'Fresh as possible cooked as simply as possible'
Shanagarry, Ireland — ''Basically we are farmers,'' says Myrtle Allen. This is not mere modesty, coming from a woman who recently took on the French by opening an Irish restaurant in the heart of Paris, La Ferme Irlandaise.
Rather it is a reaffirmation of a devotion to the finest and freshest produce available - an emphasis that's obvious at Ballymaloe, her combination restaurant , country-house-hotel, and farm in Ireland.
The 400-acre working farm, set in the countryside of County Cork, is Mrs. Allen's home base. It's situated south of the market town of Midleton, near the port of Ballycotton.
The Allens moved into the rambling, grand country house in 1948, not with the intention of starting a restaurant, but because they wanted a mixed farm.
Then in 1964, Myrtle took out a small advertisement in the local Cork Examiner: ''Dine in a country house.'' She has not looked back since.
The farm provides the restaurant with the freshest of vegetables: peppers, tomatoes, aubergines, melons, apples, squash, cucumbers, lettuce, potatoes, onions, spring onions, and many others.
There are herbs such as basil, tarragon, marjoram, mint, thyme, bay, and chives. Lamb is also raised on the farm.
Soft fruit such as black currants, raspberries, blackberries, and strawberries, as well as other vegetables, come from down the road at Shanagarry Farm, the original farm that Myrtle and Ivan worked before moving to Ballymaloe.
Fresh fish is chosen daily from the harbor at Ballycotton. Plaice, black sole , turbot, cod, ling, pollack, monkfish, lobsters, crabs, crawfish, and shrimps are plentiful.
Both native and Pacific oysters are farmed nearby, and Irish salmon is available from March through to August.
Meat comes from a nearby butcher, who raises and fattens his beef ''on the damp lush grass in the flat fields on the south side of Cloyne.''
County Cork is famous dairy country, and a number of farm producers are now making small amounts of excellent and unique Irish cheeses; these naturally take pride of place on the Ballymaloe cheese-board. There are cheeses with name such as Milleens, Gubbeen, and St. Killian.
All breads, cakes, and scones are baked daily, and jams, marmalades, and preserves are also all homemade.
''The Ballymaloe philosophy of cooking,'' Myrtle Allen says, is '' 'as fresh as possible, cooked as simply as possible.' ''
Each day's menu is not completed until the afternoon, once Myrtle has taken account of all the fresh produce available.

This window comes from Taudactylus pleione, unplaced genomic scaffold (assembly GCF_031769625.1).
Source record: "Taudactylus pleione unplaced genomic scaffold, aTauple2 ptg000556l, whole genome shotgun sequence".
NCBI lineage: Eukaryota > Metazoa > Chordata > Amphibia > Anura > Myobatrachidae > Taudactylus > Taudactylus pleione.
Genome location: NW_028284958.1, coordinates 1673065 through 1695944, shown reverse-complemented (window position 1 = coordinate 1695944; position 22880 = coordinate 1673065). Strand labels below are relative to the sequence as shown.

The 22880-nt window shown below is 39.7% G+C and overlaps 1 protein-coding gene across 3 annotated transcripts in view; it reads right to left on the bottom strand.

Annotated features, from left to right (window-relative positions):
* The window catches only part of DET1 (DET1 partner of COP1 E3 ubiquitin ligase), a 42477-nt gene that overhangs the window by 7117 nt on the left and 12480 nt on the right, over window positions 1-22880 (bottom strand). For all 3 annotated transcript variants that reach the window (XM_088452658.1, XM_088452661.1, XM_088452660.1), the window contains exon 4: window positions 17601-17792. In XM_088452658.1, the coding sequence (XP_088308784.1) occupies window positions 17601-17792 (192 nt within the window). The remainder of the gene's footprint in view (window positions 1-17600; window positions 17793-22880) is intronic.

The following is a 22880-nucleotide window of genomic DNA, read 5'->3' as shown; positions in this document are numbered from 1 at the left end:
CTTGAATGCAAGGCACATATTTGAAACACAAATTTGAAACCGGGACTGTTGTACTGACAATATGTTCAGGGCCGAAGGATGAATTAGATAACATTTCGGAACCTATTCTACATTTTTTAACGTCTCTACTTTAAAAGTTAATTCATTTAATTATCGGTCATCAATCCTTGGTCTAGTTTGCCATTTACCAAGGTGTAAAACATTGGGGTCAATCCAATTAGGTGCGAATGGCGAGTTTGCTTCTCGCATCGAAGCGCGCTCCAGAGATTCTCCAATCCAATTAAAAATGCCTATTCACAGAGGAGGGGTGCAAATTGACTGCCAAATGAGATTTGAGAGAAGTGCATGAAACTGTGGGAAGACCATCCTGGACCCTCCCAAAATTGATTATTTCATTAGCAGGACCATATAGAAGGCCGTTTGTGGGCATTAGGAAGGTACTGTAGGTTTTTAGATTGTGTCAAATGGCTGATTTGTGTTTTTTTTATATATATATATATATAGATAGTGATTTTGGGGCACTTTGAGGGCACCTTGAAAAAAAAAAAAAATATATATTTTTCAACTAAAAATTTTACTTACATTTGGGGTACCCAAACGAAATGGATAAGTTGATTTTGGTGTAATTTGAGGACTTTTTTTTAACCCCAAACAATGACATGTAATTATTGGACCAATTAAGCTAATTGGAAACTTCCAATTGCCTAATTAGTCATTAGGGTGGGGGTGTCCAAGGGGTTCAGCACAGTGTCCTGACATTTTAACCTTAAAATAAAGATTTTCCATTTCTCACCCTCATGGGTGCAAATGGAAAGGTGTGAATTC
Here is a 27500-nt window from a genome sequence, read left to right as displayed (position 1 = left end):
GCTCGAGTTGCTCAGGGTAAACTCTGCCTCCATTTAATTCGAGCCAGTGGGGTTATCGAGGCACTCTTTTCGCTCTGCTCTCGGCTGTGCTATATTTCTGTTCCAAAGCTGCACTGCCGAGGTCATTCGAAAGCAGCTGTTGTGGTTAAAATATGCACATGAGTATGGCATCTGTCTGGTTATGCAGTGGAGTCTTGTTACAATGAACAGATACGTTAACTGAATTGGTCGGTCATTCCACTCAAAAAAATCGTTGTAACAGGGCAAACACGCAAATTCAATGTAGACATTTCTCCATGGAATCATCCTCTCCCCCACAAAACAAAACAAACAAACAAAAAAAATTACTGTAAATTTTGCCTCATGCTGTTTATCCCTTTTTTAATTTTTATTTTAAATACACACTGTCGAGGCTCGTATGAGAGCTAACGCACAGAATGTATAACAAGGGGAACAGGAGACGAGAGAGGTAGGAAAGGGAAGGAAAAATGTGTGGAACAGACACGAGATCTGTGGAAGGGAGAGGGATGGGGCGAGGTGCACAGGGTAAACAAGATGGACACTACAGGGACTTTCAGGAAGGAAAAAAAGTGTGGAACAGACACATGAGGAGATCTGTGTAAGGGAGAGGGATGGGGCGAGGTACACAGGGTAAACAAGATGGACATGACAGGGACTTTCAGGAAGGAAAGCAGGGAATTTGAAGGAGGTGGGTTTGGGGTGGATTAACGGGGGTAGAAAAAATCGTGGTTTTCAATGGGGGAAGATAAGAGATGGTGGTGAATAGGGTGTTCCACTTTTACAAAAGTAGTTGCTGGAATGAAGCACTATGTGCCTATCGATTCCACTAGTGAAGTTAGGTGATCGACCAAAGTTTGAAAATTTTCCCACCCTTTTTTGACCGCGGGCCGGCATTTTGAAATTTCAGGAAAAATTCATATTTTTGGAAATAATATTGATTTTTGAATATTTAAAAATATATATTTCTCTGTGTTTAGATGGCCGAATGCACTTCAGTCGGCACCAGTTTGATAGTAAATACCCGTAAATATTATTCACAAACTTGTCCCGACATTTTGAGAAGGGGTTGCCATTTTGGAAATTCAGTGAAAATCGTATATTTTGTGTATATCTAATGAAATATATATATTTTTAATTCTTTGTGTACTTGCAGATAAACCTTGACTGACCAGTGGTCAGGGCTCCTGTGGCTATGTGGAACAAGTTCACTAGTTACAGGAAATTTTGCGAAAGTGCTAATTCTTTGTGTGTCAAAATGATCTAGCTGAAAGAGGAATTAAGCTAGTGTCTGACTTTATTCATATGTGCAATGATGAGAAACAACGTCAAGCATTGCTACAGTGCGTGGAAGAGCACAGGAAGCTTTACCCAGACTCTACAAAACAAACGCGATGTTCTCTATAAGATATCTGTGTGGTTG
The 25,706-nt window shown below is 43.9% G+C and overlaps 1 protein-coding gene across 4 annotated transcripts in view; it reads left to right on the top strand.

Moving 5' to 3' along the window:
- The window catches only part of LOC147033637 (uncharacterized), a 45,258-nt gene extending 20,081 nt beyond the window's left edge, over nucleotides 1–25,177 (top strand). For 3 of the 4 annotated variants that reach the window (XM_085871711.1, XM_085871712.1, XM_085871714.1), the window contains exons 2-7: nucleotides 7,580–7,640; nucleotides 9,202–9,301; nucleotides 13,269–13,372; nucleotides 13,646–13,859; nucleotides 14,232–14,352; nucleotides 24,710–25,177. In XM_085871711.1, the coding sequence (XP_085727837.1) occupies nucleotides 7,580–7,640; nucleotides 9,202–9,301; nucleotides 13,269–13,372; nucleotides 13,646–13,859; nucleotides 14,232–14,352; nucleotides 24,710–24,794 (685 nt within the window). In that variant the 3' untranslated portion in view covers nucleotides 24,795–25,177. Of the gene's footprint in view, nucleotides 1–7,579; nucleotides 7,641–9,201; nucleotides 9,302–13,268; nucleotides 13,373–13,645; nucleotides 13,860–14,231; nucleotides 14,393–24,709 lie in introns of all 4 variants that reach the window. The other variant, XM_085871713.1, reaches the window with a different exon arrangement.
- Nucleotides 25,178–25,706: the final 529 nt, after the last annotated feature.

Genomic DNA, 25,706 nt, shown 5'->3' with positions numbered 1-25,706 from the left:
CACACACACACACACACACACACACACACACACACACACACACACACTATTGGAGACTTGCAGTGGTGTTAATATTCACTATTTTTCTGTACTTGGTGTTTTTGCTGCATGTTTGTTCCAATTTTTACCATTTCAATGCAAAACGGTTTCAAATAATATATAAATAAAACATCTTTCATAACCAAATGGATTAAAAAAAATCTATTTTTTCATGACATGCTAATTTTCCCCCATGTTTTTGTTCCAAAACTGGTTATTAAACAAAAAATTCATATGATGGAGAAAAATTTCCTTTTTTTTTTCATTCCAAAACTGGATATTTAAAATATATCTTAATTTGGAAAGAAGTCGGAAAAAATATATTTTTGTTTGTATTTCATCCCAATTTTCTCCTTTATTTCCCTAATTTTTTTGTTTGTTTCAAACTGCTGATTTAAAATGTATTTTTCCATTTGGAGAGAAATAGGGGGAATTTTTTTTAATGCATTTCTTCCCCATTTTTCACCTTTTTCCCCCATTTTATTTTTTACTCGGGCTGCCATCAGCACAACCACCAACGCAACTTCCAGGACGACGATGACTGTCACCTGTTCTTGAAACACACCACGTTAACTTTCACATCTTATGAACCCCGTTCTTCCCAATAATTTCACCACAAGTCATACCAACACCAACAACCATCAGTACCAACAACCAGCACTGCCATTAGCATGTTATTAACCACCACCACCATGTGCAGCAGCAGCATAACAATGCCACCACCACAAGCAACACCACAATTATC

When we were at Ballymaloe the fishermen had a glut of crab. In addition, therefore, to offering crab as a main course, the cooks were also busy making delicious crab soup.
Marrows were in season, too, and this humble, squashlike vegetable was also turned into a superb soup.
Monkfish is not a common catch, but it, too, had been landed that morning by the fishermen at Ballycotton, and thus found its way onto the evening's menu.
In Paris, too, La Ferme Irlandaise has earned its reputation for the excellence and freshness of Irish produce such as spring lamb, fresh and smoked Irish salmon, home-cured rashers (meaty back bacon), sausage and black pudding, homemade soda bread, scones, blackberry tarts, and jams made from fruit gathered in hedgerows in Irish lanes.
Ballymaloe, grand as it seems today with its 14th-century Norman keep, was a family home for 16 years. Today it is still very much a family enterprise.
Son Rory and his wife, Hazel, run the Ballymaloe farm. Another son, Timothy, is in charge of the Shanagarry Farm, while his wife, Darina, runs the Ballymaloe Cookery School, which offers residential certificate courses based on the Ballymaloe cooking style.
Daughter Wendy has an Irish craft shop next to the house, while another daughter, Fern, works in the kitchen; she has organized a small art gallery in one of the drawing rooms. Wendy's husband, Jim, commutes to Paris to oversee La Ferme Irlandaise.
Everyone has his or her own task, but it is all part of a communal enterprise. The visitor to Ballymaloe catches some of the sense of the excitement of this undertaking, in an atmosphere that remains essentially familial and homely.
Here are some recipes from the delightful ''Ballymaloe Cookbook.'' Chicken Baked With Butter and Leeks 1 small roasting chicken 1 teaspoon oil 1 teaspoon butter 2 tablespoons butter 1 1/2 cups sliced leeks 1 tablespoon flour 1/2 to 1 cup chicken stock 1 egg yolk 1 cup light cream Salt and pepper Season chicken cavity. In a casserole, brown the breast of chicken in 1 teaspoon butter and oil. Remove chicken, wipe out casserole.
Heat remaining butter in casserole. Add leeks. Cook 2 or 3 minutes, then add chicken.
Cover and transfer to 375-degree F. oven 40 minutes to 1 hour. Remove chicken when cooked.
Sprinkle a little flour into casserole to absorb any remaining fat. Stir over heat until flour cooks. Add chicken stock. Beat egg yolk into cream; add to sauce. Add more cream if too thick. Salt and pepper to taste. Carve chicken and serve with leek sauce. Serves 3 to 4. Scones 2 cups flour Pinch salt 1/4 teaspoon bread soda 2 ounces butter 1 tablespoon sugar 1 cup sour milk or buttermilk, approx. 1 egg, beaten (optional)
Sieve flour, salt, and bread soda together into a large bowl. Cut in butter and rub in until it's like crumbs.
Add sugar and enough milk to make a soft dough. Add beaten egg if desired.
Turn onto a floured board, lightly knead a few times, roll out, and cut into round ''cakes'' about 2 inches by 1 inch or diamonds of about the same size.
Bake until risen and nicely browned in a hot oven: 15 minutes approximately at 400 degrees F. Makes 12 scones.